Devils Postpile National Monument
Established in 1911 by presidential proclamation, Devils Postpile National Monument protects and preserves the Devils Postpile formation, the 101-foot Rainbow Falls, and the pristine mountain scenery. The Devils Postpile formation is a rare sight in the geologic world and ranks as one of the world's finest examples of columnar basalt. Its columns tower 60-feet high and display an unusual symmetry.
Another wonder is in store just downstream from the Postpile at Rainbow Falls, once called a gem unique and worthy of its name. When the sun is overhead, a bright rainbow highlights the spectacular Falls. The monument is also a portal to the High Sierra backcountry, with some 75% included in the Ansel Adams Wilderness. At 800 acres, Devils Postpile National Monument may be considered small by some, yet its natural and recreational values abound. Camping, fishing, hiking, horseback riding and winter sports are some activities you can enjoy while visiting. Although the monument is closed in the winter and spring months, annual snowfall of over 400 inches provided a winter recreation paradise for determined visitors who venture into the valley. The park is accessed by shuttle bus. Tickets can be purchased at the Mammoth Mountain Adventure Center located in the Mammoth Mountain Ski Area Gondola Building adjacent to the Mammoth Mountain Inn at the top of Highway 203. Buses run every 20 or 30 minutes.
Seasonality / Weather
Devils Postpile National Monument is closed during winter months and is open typically from mid-June through mid-October. Winter is also a great time to visit if you are ready to ski or snowshoe through the terrain. Trips into the Reds Meadow Valley are not for novice backcountry travelers. Check with the Eastern Sierra Avalanche Center at (760) 924-5510 for current avalanche conditions, plan ahead, and it is best to not travel alone.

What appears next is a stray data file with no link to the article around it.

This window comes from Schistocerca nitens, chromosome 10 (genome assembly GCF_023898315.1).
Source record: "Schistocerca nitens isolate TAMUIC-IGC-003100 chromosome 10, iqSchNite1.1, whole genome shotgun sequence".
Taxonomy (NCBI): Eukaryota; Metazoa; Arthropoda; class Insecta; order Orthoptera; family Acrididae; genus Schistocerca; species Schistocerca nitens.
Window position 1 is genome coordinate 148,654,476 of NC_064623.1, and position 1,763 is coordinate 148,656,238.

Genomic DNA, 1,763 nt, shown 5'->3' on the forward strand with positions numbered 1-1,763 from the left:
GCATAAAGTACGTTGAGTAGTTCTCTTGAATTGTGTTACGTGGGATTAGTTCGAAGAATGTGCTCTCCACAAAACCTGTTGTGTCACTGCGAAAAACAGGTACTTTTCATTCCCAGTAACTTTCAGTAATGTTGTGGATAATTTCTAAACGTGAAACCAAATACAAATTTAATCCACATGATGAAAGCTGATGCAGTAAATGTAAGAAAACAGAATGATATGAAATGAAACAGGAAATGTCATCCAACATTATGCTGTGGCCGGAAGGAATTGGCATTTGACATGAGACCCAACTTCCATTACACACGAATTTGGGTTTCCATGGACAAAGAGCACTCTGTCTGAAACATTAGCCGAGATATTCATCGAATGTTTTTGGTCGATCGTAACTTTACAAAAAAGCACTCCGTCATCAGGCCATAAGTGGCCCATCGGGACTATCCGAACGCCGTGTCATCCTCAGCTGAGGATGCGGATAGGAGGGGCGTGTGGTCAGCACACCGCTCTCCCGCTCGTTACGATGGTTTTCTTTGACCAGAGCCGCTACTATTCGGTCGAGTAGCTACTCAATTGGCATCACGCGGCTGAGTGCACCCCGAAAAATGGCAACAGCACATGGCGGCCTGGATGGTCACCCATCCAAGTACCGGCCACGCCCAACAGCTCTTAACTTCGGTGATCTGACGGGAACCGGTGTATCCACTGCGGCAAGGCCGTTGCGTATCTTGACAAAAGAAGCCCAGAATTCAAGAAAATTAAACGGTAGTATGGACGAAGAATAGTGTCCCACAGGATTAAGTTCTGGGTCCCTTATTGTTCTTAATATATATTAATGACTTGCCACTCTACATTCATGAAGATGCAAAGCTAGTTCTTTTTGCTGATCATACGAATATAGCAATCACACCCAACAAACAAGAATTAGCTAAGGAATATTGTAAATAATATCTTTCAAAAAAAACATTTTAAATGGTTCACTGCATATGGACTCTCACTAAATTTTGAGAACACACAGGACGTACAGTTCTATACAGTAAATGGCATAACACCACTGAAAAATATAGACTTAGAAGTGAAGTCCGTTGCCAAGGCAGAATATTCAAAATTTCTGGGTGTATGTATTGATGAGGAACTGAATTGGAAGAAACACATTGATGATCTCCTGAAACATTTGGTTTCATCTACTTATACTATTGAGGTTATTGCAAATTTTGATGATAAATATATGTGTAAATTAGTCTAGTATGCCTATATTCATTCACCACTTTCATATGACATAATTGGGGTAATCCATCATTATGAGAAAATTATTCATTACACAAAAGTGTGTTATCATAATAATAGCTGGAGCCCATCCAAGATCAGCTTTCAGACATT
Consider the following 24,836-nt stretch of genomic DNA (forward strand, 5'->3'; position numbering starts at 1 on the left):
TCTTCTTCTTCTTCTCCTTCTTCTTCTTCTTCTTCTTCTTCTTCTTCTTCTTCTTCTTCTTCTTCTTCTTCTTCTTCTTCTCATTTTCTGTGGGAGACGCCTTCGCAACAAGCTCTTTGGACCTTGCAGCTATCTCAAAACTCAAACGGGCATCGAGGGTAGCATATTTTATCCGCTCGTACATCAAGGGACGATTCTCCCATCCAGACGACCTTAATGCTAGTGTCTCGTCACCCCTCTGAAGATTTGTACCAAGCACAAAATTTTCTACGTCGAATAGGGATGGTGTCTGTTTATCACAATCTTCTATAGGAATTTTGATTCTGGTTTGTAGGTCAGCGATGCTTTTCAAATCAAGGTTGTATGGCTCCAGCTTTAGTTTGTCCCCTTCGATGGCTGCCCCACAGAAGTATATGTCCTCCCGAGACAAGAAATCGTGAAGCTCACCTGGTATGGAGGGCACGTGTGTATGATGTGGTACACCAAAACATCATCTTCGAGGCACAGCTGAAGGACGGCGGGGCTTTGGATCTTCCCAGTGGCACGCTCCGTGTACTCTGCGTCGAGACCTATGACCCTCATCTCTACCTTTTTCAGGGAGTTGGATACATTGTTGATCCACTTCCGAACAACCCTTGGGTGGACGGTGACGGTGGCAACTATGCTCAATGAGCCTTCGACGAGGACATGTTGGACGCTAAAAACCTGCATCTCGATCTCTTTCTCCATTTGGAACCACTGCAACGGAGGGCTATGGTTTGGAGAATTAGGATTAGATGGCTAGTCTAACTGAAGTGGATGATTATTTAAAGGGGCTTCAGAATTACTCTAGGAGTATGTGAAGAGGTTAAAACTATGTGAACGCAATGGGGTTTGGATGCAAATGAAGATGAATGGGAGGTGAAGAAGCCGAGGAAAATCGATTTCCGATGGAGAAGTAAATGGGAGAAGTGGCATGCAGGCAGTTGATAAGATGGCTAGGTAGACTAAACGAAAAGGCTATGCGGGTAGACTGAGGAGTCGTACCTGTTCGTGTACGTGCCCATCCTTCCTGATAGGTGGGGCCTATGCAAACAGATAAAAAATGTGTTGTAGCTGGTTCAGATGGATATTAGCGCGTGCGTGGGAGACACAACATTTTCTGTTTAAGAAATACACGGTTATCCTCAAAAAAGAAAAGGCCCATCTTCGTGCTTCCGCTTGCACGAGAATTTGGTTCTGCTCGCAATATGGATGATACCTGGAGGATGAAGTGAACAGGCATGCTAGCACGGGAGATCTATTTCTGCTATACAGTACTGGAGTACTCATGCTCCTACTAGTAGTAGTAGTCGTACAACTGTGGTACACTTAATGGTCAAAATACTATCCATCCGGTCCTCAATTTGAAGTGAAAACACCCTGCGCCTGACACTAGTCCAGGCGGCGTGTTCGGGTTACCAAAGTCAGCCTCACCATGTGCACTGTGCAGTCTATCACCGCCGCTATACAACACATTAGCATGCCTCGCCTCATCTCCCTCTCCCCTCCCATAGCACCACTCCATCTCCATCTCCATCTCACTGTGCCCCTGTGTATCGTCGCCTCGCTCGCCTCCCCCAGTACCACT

From U.S. Highway 395, drive 10 miles west on S.R. 203 to Minaret Vista and then another 8 miles on a paved, steep mountain road. Please note that this road is single lane for approximately three miles. Most visitors must park at the Mammoth Mountain Ski Area and use the mandatory shuttle. The shuttle bus operates from mid-June through the Wednesday after Labor Day.
Exceptions to the shuttle system are those visitors who drive into the Reds Meadow Valley before 7 a.m. or after 7:30 p.m., or who are overnight guests of Reds Meadow Resort, who are camping within the Reds Meadow Valley, who are hauling stock trailers, whose vehicles are carrying small watercraft for use in the lakes, or who need further accessibility accommodations.
Shuttle bus tickets can be purchased at the Mammoth Mountain Adventure Center located in the Mammoth Mountain Ski Area Gondola Building adjacent to the Mammoth Mountain Inn at the top of Highway 203. Buses run every 20 or 30 minutes. When buses are not running, visitors must pay a standard amenity fee at the Minaret Vista Station.
From July 1 through September 1, YARTS offers daily bus service from Yosemite Valley to the town of Mammoth Lakes. Call 1-877-989-2787 or visit www.yarts.com. From late June to early September, day-use visitors to the Devils Postpile/Reds Meadow area must ride the shuttle bus.
Shuttle bus tickets can be purchased at the Mammoth Mountain Adventure Center located in the Mammoth Mountain Ski Area Gondola.
For those visitors wanting to bike down to the Postpile, bicycles are allowed down the road free of charge. If, however, visitors choose not to ride back out of the Valley and opt to use the shuttle instead, they must pay the shuttle bus fee. The buses will transport bicycles if space is available.